Now, you don't have to limit yourselves to just the Pulp Adventurer archetype. If you find something that would work better as a Hammett detective story or as a occult horror tale, then go for it. I only ask that you try and maintain the Pulp style.

Along with this, we could write fictional stories, but with the fictional elements limited by the factual stories. Hell, even better would be to have the actually fictional tales be much less bizarre than the true ones. The idea is to use fiction to enhance fact.

These stories don't have to be that long, a couple pages should do fine, though if you want to write something longer go ahead. Once we've gotten enough stories, the next step will be to spread them around. I'm leaning towards either a website or a pdf document (sort of like Intermittens). But we can figure that part out once we get the stories.

Finally, illustrations and graphics that fit in with the overall theme of the project would also be great to have.

This idea is just the first one, so if anyone thinks of anything else that might help with this project, then post it. The more ideas the better.

P.S. I'll dedicate the completed magazine/website/novel to whoever can find a real-life, competent, masked vigilante. A real-life Shadow.

P.P.S. Will post some individuals and places to build stories with tomorrow.
Title: Re: PulpGASM.
Post by: Placid Dingo on September 05, 2010, 04:50:43 am
Abdulrahman Zeitoun; http://www.guardian.co.uk/world/2010/mar/11/dave-eggers-zeitoun-hurricane-katrina

I'll edit this post with others.
Title: Re: PulpGASM.
Post by: The Wizard on September 05, 2010, 05:01:14 am
Quote
Abdulrahman Zeitoun; http://www.guardian.co.uk/world/2010/mar/11/dave-eggers-zeitoun-hurricane-katrina

This man is perfect. Go for it!

I'm going to do one this week. Simo Hayha, the White Death.

http://www.environmentalgraffiti.com/featured/white-death-simo-hayh/20951 (http://www.environmentalgraffiti.com/featured/white-death-simo-hayh/20951)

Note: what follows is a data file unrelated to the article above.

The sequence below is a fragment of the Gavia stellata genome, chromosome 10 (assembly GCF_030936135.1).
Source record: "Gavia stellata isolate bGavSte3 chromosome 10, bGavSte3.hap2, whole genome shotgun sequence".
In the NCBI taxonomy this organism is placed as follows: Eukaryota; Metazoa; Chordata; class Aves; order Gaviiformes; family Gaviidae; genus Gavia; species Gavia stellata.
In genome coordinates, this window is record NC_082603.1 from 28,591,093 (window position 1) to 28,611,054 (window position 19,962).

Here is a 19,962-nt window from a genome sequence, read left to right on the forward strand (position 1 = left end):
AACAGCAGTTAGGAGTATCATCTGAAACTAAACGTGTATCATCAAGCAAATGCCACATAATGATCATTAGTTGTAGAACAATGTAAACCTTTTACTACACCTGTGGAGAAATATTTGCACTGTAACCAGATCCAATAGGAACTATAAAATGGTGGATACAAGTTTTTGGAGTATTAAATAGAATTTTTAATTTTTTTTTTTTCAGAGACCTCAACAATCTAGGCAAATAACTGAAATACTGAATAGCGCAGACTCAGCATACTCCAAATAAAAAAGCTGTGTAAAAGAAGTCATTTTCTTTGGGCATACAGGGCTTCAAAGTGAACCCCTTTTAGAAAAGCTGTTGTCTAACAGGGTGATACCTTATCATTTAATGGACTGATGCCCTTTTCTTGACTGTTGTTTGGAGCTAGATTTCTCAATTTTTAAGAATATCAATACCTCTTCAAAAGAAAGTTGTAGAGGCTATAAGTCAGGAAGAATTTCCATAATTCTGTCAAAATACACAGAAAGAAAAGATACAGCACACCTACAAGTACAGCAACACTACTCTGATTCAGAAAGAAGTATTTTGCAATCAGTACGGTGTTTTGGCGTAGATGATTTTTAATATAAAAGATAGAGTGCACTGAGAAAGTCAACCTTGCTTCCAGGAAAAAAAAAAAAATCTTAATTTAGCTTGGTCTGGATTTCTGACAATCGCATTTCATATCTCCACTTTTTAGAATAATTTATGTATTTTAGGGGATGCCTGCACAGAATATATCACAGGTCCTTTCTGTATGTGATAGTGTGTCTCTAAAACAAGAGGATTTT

Title: Re: PulpGASM.
Post by: Phox on September 05, 2010, 05:05:00 am
Quote
Abdulrahman Zeitoun; http://www.guardian.co.uk/world/2010/mar/11/dave-eggers-zeitoun-hurricane-katrina

This man is perfect. Go for it!

I'm going to do one this week. Simo Hayha, the White Death.

http://www.environmentalgraffiti.com/featured/white-death-simo-hayh/20951 (http://www.environmentalgraffiti.com/featured/white-death-simo-hayh/20951)

That dude is the BEST sniper EVER! 500+ confirmed snipes, and 200 or so machine gunning... 
Title: Re: PulpGASM.
Post by: The Wizard on September 05, 2010, 05:07:52 am
Quote
That dude is the BEST sniper EVER! 500+ confirmed snipes, and 200 or so machine gunning... 

Which is partly why I'm using him for my first story.
Title: Re: PulpGASM.
Post by: Phox on September 05, 2010, 05:12:15 am
Quote
That dude is the BEST sniper EVER! 500+ confirmed snipes, and 200 or so machine gunning... 

Which is partly why I'm using him for my first story.

I approve of this subject. Look forward to reading it.  8)
Title: Re: PulpGASM.
Post by: The Wizard on September 05, 2010, 05:16:46 am
Wanna join in?
Title: Re: PulpGASM.
Post by: Phox on September 05, 2010, 05:19:18 am
Wanna join in?

I'm swamped with schoolwork at the moment, so I probably won't have the time. I would be interested if I CAN find the time though. Just don't count on it.
Title: Re: PulpGASM.
Post by: Placid Dingo on September 05, 2010, 05:56:14 am
Starting a new job tomorrow so when I get a chance (after the script is done) I'll get onto it.
Title: Re: PulpGASM.
Post by: The Wizard on September 05, 2010, 06:07:57 am
Quote
I'm swamped with schoolwork at the moment, so I probably won't have the time. I would be interested if I CAN find the time though. Just don't count on it.

In similar circumstances, so I understand. Would be happy to have your help, but if you can't then it's okay.

Quote
Starting a new job tomorrow so when I get a chance (after the script is done) I'll get onto it.

Fair enough. Looking forward to the completed script.
Title: Re: PulpGASM.
Post by: Placid Dingo on September 14, 2010, 01:45:42 pm
http://tvtropes.org/pmwiki/pmwiki.php/Main/RefugeInAudacity

THIS has some great RL examples

Edit: I'm planning lessons on Slavery ATM and am getting some great figures for this

http://en.wikipedia.org/wiki/John_Brown_(abolitionist) (He even LOOKS pulp; http://en.wikipedia.org/wiki/File:John_Brown.gif)

http://en.wikipedia.org/wiki/Nat_Turner

Madison Washington

Also there's a few stories that came out of the Rodney King riots that interested me. Off the top of my head there's at least two seperate stories of white guys being pulled out of cars, beaten and saved by a black guy.

Plus the Korean armed defence of shops is interesting.

Probably a lot of these work better from a non-American POV as I'm not sure what's common knowledge there (i didn't realise, for example, that John Brown was well known)

Modern slavery example; http://en.wikipedia.org/wiki/Francis_Bok
Title: Re: PulpGASM.
Post by: Placid Dingo on October 22, 2010, 02:36:06 pm
OCEANS BEYOND